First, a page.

Japanese Language Proficiency Test lvl 4?

Discussion in 'General Off-Topic Chat' started by Talaria, Sep 1, 2007.

  1. Talaria

    Talaria ...

    Jan 31, 2007
    New Zealand
    I was thinking of taking this at the end of year as I thought it would be a good idea as I'm going to Japan next year. But i am slightly put off by only 51% of the people who participated in the test last year passed (level 4). So i was wondering if anyone here has taken it before?
  2. JPH

    JPH Banned

    Jul 11, 2006
    United States
    I'm sure if you study dilligently and review every night...you can be part of that 51%. You haven't tried yet - you got nothing to lose; just knowledge
    to gain.

    Or you could just use BabelFish.
  3. test84

    test84 GBAtemp's last ninja 2.

    Sep 8, 2006
    Iran, Tehran.
    i made a topic once, not about JLPT but for general, you can find it in my sig.
    IMHO, the most difficult part of it is Kanjis, i started from different perspectives but each one of them can be read in different types and have different meanings and i'm so lost about it.
  4. Kyuketsuki_M

    Kyuketsuki_M GBAtemp Regular

    Aug 13, 2003
    I've passed level 3 and now I'm studying for level 2.

    Even if you think you'll fail, sit the exam and become wiser through the experience...if you don't try it now, you'll never get your studying off the ground.

    I don't think I'll pass the 2nd grade this year, but I want to see my score and then go for it again next year.
  5. test84

    test84 GBAtemp's last ninja 2.

    Sep 8, 2006
    Iran, Tehran.
    would you please help about starting learning first 84 of Kanjis?
    what system/book u used?
  6. kernelPANIC

    kernelPANIC GBAtemp Fan

    Nov 20, 2005
    In my honest opinion people should skip level 4 and just go for level 3 instead, because with level 4 you really don't know much about the Japanese language.
    This is the criteria for level 4:
    "The examinee has mastered the basic elements of grammar, knows around 100 Kanji and 800 words, and has the ability to engage in simple conversation and to read and write short, simple sentences. This level is normally reached after studying Japanese for around 150 hours and after completion of the first half of an elementary course."
    I've decided to skip level 4, study for another year and go for level 3. Then again, that's my choice. I'm sure many people prefer to take things step by step.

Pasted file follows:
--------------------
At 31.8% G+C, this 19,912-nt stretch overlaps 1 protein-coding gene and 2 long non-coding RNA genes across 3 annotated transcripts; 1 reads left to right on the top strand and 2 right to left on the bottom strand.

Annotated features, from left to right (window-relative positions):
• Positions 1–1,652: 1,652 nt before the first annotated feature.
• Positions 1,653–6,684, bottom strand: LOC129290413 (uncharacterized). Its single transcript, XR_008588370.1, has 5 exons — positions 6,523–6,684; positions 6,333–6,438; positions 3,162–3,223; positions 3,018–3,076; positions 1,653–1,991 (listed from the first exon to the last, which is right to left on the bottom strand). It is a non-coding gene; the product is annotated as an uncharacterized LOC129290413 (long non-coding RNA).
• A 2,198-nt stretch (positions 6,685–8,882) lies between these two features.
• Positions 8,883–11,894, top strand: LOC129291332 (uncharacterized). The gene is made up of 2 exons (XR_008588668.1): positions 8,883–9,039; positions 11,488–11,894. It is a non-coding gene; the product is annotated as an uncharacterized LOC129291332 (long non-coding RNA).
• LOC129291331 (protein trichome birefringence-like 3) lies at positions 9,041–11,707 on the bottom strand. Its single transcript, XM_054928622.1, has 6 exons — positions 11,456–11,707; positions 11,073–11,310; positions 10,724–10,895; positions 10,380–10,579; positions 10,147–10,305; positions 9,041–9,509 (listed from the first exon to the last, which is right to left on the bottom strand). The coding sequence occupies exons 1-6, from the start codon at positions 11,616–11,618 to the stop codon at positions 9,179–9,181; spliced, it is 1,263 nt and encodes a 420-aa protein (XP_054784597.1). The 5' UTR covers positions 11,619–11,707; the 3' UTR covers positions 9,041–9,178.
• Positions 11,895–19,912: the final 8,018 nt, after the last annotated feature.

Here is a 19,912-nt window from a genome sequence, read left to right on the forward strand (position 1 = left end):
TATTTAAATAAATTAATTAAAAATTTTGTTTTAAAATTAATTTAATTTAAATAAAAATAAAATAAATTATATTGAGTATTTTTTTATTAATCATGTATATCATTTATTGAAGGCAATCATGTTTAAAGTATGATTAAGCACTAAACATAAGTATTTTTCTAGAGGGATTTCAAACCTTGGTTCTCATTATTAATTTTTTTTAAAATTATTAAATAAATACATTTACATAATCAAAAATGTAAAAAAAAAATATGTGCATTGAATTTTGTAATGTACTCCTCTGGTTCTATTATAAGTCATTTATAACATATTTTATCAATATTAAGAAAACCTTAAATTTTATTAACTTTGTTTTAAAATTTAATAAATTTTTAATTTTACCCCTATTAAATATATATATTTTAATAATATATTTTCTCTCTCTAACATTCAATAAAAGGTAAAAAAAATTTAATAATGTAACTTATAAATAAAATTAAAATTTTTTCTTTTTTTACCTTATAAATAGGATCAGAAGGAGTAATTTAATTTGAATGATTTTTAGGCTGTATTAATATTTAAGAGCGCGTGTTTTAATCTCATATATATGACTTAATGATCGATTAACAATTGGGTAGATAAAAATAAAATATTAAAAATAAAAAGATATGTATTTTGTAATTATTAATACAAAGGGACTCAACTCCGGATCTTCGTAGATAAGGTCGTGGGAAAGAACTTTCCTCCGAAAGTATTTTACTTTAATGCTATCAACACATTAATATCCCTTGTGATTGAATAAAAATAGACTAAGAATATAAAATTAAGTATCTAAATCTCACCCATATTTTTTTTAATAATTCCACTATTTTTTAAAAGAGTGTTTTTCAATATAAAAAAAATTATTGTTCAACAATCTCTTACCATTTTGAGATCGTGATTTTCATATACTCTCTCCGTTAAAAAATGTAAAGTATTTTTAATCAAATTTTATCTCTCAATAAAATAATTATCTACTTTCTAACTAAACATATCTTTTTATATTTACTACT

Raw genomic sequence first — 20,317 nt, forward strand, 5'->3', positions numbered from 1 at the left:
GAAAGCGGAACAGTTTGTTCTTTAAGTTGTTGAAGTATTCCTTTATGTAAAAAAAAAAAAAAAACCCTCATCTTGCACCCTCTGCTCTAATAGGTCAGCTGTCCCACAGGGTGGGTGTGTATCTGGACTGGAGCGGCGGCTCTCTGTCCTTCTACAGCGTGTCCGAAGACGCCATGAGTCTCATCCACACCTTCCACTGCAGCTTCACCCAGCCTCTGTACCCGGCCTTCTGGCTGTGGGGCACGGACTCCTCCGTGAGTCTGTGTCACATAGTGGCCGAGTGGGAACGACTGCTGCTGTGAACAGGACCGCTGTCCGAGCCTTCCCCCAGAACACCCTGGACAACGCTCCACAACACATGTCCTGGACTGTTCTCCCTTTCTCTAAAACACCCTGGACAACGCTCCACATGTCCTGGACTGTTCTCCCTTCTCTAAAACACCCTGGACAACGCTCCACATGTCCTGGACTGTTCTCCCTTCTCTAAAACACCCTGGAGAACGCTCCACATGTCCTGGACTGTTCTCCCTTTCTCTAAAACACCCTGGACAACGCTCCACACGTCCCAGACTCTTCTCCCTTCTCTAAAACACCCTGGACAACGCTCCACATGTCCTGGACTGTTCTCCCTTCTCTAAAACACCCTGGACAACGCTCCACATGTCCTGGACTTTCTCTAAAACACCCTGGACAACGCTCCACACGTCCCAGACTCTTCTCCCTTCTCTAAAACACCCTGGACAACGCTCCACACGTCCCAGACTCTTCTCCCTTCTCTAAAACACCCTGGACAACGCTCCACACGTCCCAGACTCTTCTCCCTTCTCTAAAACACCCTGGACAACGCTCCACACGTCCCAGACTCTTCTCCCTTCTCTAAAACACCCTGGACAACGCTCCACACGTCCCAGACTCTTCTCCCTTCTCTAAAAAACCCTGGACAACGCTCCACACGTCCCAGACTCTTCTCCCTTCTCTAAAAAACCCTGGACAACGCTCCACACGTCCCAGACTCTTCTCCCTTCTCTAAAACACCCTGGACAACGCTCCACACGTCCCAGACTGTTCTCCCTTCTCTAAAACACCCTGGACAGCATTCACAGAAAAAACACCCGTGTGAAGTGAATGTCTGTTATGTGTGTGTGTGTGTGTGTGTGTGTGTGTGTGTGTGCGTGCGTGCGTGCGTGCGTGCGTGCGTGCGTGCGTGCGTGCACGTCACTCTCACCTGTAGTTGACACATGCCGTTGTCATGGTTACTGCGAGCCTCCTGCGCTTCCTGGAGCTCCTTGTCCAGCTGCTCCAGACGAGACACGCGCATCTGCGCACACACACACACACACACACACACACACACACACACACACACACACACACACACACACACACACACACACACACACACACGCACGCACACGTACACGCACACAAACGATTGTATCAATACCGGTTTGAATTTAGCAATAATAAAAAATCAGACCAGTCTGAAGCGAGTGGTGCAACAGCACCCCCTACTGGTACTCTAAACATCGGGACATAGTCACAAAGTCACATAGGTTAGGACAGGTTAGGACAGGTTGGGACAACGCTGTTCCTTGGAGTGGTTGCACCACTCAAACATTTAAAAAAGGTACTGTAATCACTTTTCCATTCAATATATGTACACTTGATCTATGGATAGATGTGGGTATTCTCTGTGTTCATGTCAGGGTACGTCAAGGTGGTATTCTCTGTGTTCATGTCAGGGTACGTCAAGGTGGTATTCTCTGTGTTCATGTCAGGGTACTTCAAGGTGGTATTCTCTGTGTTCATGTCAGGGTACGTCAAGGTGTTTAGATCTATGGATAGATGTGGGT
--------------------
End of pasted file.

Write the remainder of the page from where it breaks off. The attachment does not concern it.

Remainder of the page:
This is the criteria for level 3, btw:
    The examinee has mastered grammar to a limited level, knows around 300 Kanji and 1,500 words, and has the ability to take part in everyday conversation and to read and write simple sentences. This level is normally reached after studying Japanese for around 300 hours and after completion of an elementary course.
  7. iffy525

    iffy525 not famous

    Jul 18, 2007
    United States
    so what level am i if ive been learning japanese for 9 years?
    its a schoo course so 9months everyday for about 4 hours
  8. kikuchiyo

    kikuchiyo 大阪に生まれた男

    Jan 6, 2004
    United States
    4 is worthless. 3 is OK for beginners, but you pretty much need 1 to get a job here. That said, the JLPT is not much use unless you are trying to show that you know Japanese, either for a job or graduate school, unless you just want to study to see how it goes (the JLPT prep material makes good study guides).

    iffy, it depends on what you know. I've known people who have studied for years and don't know more than 20 kanji.

    I've used a few different textbooks, but for beginners I whole heartedly recommend Genki 1 & 2, published by the Japan Times, which I used at my university, Emory, and Kansai Gaidai the year I spent there. Going through those, with a native speaker, you can probably take 3 easily by the end of book 1, or the middle of book 2 at the latest. It has a really good section on kanji as well. By the end of the two books, you learn a lot of the most commonly used kanji.

    For intermediate I used Kansai Gaidai's Level 4 conversation book and I don't know a good equivalent for it. For advanced, the Japan Times' From Intermediate to Advanced Japanese is a really awesome textbook, but you need a teacher to get much use out of it.